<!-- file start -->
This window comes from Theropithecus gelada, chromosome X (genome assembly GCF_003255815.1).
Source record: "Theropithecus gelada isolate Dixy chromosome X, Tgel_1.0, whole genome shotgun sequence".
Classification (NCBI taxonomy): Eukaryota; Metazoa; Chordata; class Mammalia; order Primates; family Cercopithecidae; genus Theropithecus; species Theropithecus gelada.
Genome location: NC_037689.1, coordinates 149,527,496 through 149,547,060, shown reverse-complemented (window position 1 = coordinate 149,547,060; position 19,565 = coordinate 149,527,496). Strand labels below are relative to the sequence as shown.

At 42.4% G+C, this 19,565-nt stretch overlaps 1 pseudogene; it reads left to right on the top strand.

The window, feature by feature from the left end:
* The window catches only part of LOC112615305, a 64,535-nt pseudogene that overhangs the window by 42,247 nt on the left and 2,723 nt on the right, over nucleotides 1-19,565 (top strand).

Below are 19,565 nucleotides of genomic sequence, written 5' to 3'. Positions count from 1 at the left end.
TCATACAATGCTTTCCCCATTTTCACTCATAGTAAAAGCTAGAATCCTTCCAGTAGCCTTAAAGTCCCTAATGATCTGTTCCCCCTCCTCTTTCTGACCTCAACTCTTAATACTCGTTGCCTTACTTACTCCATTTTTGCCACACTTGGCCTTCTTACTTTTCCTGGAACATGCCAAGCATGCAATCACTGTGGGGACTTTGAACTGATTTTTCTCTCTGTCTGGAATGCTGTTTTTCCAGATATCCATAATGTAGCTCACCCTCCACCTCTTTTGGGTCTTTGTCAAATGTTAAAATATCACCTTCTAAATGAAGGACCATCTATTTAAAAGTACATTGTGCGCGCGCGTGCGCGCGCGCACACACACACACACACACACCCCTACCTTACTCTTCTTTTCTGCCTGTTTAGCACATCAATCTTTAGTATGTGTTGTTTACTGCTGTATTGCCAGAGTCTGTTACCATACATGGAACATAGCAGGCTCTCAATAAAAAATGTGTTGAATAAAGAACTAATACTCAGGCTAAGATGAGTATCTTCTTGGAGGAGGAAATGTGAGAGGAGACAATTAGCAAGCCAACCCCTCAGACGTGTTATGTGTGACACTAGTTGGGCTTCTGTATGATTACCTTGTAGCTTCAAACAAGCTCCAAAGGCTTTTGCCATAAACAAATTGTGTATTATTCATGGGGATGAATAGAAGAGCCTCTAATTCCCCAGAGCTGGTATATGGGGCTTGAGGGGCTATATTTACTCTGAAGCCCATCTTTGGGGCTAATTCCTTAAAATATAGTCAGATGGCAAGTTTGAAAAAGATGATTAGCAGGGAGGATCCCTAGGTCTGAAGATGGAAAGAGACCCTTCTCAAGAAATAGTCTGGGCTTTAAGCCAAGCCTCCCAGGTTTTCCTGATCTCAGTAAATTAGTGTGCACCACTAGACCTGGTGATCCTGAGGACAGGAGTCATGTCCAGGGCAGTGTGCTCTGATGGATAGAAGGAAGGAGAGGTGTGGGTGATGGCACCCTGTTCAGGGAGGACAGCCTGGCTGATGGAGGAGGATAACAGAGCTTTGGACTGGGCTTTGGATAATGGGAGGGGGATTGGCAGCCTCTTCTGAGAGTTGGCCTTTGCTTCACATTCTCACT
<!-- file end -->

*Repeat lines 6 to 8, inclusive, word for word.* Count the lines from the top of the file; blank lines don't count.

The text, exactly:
The window, feature by feature from the left end:
* The window catches only part of LOC112615305, a 64,535-nt pseudogene that overhangs the window by 42,247 nt on the left and 2,723 nt on the right, over nucleotides 1-19,565 (top strand).

Below are 19,565 nucleotides of genomic sequence, written 5' to 3'. Positions count from 1 at the left end.